Regarding the saga of our cook stove, this time we will not return our stove until we have the new one installed. Remember how we had to send our new stove with the defective oven from Pollensa in Mallorca to Barcelona, then they forwarded it on to France for inspection before deciding to repair it? We were without a cooker for 3 weeks until it was returned to us in Mahon, Menorca, delaying our departure from the Balearics by having to wait for it. The original problem was that the oven would not heat above a warm setting. When repaired, the oven seemed to work OK, so off we went. However we subsequently found the oven would spontaneously go off, and had to be relit several times to cook anything. D’Agata Marine made several calls on our behalf, and after ten days of waiting got a reply that our stove would be replaced by a new one. Fine, when? Another wait for a reply to find out that one would not be available for at least six weeks or until the end of August! D’Agata had done their best, so we E-mailed their Plastimo contact ourselves, and arranged for the new replacement to be shipped to Contract Yacht Services in Levkas, Greece, by the beginning of September, when we should be in that northern part of the Ionian Sea as we exit the Aegean. We are not impressed with Plastimo! But thank you, D’Agata, for your assistance.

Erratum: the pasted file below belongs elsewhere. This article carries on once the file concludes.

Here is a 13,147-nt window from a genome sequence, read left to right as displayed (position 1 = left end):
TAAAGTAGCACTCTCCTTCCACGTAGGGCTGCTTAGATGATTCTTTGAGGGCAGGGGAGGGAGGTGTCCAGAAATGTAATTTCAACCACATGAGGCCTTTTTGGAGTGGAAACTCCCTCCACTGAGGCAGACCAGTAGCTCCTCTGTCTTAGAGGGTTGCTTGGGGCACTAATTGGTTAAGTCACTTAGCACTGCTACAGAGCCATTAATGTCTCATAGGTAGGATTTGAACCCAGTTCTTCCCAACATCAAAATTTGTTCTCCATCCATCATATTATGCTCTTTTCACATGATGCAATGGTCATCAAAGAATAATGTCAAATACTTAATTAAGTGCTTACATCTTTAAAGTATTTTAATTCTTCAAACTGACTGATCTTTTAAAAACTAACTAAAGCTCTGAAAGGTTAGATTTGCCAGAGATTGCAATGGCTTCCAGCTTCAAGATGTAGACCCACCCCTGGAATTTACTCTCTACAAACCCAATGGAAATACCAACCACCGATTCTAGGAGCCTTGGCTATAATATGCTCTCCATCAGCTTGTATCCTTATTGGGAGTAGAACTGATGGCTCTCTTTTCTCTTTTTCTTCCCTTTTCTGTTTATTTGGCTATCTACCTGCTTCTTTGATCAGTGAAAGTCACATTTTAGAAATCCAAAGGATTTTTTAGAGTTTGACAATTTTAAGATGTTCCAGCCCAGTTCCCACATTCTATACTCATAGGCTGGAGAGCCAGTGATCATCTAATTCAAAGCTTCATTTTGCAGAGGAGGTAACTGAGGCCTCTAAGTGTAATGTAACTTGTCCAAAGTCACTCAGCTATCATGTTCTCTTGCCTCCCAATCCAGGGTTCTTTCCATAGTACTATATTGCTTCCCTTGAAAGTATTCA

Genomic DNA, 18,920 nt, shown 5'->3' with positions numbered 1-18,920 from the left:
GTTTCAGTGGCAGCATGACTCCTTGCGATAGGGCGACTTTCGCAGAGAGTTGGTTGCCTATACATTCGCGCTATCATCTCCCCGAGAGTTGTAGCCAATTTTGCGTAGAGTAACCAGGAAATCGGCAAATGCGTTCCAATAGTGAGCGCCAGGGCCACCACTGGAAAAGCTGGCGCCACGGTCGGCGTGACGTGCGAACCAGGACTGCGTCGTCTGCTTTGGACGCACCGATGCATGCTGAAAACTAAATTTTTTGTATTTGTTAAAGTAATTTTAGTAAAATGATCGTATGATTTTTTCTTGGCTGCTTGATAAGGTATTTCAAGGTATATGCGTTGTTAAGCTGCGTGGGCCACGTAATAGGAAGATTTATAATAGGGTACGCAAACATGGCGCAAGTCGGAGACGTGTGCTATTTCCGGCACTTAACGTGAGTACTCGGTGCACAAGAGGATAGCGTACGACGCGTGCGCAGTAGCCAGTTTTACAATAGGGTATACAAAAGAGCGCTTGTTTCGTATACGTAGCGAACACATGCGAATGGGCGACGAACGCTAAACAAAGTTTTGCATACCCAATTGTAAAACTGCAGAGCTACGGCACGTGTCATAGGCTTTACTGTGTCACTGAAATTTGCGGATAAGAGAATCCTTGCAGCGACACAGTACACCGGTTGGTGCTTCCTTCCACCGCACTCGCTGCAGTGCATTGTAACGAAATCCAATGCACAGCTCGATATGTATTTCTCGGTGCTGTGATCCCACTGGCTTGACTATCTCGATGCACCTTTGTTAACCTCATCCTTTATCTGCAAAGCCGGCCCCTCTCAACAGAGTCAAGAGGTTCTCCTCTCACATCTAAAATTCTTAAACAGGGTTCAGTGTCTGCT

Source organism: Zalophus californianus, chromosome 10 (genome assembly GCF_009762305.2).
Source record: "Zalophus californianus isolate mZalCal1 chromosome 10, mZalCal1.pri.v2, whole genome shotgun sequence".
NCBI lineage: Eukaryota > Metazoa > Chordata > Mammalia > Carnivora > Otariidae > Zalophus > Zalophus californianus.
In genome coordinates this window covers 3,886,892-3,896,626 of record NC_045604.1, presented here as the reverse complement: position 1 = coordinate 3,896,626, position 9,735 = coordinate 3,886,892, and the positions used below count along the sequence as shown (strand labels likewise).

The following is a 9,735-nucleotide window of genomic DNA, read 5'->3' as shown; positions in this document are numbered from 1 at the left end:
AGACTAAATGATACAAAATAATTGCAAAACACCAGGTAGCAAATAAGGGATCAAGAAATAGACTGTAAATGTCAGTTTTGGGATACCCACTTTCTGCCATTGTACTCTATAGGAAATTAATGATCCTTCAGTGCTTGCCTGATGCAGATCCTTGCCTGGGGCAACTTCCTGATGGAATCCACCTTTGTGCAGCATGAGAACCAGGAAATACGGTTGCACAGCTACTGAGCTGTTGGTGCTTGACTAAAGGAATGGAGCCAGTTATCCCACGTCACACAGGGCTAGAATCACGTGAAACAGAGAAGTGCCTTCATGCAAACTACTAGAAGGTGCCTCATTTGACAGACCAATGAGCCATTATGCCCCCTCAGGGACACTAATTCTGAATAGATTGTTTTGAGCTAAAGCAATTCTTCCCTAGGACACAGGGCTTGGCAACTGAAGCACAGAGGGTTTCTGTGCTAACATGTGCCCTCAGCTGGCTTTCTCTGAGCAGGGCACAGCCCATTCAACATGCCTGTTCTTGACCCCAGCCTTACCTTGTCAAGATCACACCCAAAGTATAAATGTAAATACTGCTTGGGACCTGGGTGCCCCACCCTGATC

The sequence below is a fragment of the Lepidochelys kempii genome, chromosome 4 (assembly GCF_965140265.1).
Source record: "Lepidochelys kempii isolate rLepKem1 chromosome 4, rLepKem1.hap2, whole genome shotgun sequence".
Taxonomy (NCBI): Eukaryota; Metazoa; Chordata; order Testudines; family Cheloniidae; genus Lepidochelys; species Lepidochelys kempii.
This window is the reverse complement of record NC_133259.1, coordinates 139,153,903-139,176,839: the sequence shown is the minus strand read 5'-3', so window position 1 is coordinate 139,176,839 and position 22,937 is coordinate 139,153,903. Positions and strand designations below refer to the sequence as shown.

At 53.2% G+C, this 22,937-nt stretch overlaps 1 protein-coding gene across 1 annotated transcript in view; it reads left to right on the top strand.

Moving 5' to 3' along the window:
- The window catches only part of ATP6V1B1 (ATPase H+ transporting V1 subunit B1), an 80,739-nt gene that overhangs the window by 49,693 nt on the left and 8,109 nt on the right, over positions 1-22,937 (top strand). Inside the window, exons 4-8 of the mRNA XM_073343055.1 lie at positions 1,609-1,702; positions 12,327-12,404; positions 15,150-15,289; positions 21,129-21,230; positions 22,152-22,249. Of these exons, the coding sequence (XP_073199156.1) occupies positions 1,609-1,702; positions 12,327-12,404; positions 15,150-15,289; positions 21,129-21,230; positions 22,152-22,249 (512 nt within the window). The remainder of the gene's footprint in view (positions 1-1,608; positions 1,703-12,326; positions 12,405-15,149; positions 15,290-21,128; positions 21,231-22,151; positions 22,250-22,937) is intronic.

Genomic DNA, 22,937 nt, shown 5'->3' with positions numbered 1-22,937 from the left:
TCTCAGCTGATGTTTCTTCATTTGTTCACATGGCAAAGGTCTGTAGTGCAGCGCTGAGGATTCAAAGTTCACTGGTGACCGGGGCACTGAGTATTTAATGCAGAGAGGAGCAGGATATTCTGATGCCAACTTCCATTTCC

Regarding the mechanic to look at our Yanmar, we had to go into the marina for a couple of days, as it was just too complicated to rendezvous with him while out on the buoy. We were having two problems. One, the throttle linkage was fantastically stiff, and I was afraid we would break the link rod. After checking everything out he noticed we had installed  (over three years ago) a clamp on the throttle cable to prevent the decelerating of the throttle setting. It had worn through and he recommended we remove it, or if it must be used, re-install it at a different spot on the cable. The other problem we wanted addressed was the spontaneous stopping of our cooling water that frequently causes us grief. Again, all systems checked out OK, but he noticed our water strainer was located at the waterline, and he recommended it should be well below so as to be full all the time. Thus, he “did” nothing, and only charged us a nominal one hour’s time (at about $50.00 Canadian), but it was worth it. We followed both recommendations and both problems are now well resolved.